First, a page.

The elixir for reversing the downward statistical trend of Benjamin's professional career? Targets.
"I feel like if I get the targets, I can go out there with the best of them," he said. "Anybody. I just need the opportunity."
The opportunity exists in Buffalo for Benjamin to be the No. 1 receiver among a group of otherwise mostly unproven pass-catchers. At 6-foot-5 and 245 pounds, Benjamin literally and figuratively stands above his competition at the position.
Through the first week of training camp, Benjamin has worked with the top offensive unit opposite a rotating cast of wide receivers. Veterans Andre Holmes and Jeremy Kerley are frequently paired with Benjamin, but several others -- most often 2017 Green Bay Packers seventh-round pick Malachi Dupre -- have also seen reps with the top offense.
Eventually, the Bills are expected to get 2017 second-round pick Zay Jones back from the non-football injury list as he recovers from an offseason knee injury. Jones, who was arrested and charged with felony damage to property in March but later had the charges dropped, caught 27 passes for 316 yards and two touchdowns as a rookie.
The path is paved for Benjamin to be the Bills' top receiver, but after a week of camp, there is little clarity about who will be throwing to him.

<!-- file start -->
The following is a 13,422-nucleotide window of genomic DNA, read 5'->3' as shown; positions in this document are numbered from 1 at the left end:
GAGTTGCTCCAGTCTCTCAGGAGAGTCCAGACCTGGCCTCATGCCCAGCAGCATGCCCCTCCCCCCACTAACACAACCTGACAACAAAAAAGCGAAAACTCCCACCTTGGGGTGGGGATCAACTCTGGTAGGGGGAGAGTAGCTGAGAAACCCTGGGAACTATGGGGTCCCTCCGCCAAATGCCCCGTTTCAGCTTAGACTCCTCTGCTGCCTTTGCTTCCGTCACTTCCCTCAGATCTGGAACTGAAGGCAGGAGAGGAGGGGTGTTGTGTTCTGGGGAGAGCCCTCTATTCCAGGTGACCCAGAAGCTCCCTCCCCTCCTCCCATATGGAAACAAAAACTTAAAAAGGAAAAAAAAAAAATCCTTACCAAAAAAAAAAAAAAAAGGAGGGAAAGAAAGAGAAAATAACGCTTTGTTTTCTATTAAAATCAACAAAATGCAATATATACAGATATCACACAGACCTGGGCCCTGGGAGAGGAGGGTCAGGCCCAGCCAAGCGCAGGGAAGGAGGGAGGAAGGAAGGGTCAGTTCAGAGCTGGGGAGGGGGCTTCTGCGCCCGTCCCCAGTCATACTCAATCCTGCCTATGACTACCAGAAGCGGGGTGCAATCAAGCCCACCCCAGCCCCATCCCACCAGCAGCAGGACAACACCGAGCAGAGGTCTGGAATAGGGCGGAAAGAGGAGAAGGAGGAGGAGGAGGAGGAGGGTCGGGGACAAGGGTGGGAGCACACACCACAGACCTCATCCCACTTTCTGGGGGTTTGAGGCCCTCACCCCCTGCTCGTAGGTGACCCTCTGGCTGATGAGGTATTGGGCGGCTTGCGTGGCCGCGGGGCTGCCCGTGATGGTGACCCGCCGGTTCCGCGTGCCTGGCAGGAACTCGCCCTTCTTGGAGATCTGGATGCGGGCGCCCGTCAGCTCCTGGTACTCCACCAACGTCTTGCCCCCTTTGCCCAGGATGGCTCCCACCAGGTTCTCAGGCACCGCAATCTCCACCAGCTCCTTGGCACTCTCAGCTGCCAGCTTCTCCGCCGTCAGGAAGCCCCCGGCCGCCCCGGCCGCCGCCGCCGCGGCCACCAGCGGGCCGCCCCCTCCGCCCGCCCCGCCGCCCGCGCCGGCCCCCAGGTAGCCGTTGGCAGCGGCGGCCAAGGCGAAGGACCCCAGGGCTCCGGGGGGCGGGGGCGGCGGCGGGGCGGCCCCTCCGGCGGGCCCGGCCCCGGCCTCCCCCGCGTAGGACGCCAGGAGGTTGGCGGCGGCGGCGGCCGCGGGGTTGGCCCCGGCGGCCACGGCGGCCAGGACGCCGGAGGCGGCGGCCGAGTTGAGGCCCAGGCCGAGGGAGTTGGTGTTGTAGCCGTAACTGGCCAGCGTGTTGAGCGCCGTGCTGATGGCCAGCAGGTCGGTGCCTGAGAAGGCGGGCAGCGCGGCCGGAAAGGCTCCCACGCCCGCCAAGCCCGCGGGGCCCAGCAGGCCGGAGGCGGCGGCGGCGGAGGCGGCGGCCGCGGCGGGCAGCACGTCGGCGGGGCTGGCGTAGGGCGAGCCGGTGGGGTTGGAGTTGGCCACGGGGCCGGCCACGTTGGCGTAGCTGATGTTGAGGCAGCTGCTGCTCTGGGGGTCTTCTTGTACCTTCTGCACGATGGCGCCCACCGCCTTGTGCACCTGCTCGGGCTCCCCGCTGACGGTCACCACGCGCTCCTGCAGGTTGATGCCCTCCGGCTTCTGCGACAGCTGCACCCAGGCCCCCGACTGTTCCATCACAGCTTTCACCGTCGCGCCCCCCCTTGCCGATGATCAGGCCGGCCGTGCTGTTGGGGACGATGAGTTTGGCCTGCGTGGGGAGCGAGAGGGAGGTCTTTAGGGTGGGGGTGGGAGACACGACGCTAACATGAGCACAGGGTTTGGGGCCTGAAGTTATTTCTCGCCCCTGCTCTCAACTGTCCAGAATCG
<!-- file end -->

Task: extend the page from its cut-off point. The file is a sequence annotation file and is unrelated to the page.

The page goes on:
Buffalo continues to divide first-team reps almost equally among AJ McCarron, who signed a two-year, $10 million deal with the Bills this offseason, and Nathan Peterman, the team's fifth-round pick in 2017. At times, rookie first-round pick Josh Allen has led the first-team offense for a period of practice. Otherwise, Allen has led the third team while McCarron and Peterman have split second-team reps.
The carousel of quarterbacks has provided a challenge for Benjamin, who was thrown passes by three different quarterbacks -- Peterman, Tyrod Taylor and Joe Webb -- in the six games he played for the Bills last season.
During an 11-on-11 drill in the red zone during Tuesday's practice, a ball thrown by the cannon-armed Allen bounced off Benjamin's chest in the end zone.
On a different play with Peterman under center, Benjamin appeared to bobble a catch in the back of the end zone before it fell into the hands of safety Jordan Poyer. Peterman, appearing somewhat frustrated, immediately walked up to Benjamin and began gesturing about the route he had wanted him to run.
"It's obviously hard having a different quarterback, different timing, different speeds of the ball," Benjamin said last week. "But I'm just trying to go out and have fun with it at the same time."
In May, general manager Brandon Beane told WGR 550 that he would wait until he saw how Benjamin performed with the team's trio of quarterbacks and how he fit into new offensive coordinator Brian Daboll's system before considering a new deal.
How long the Bills will wait before potentially engaging in talks with Benjamin is unclear. But what is clear is that Benjamin's peers in the 2014 draft class have reshaped the market at their position. For the time being, Benjamin is being left behind.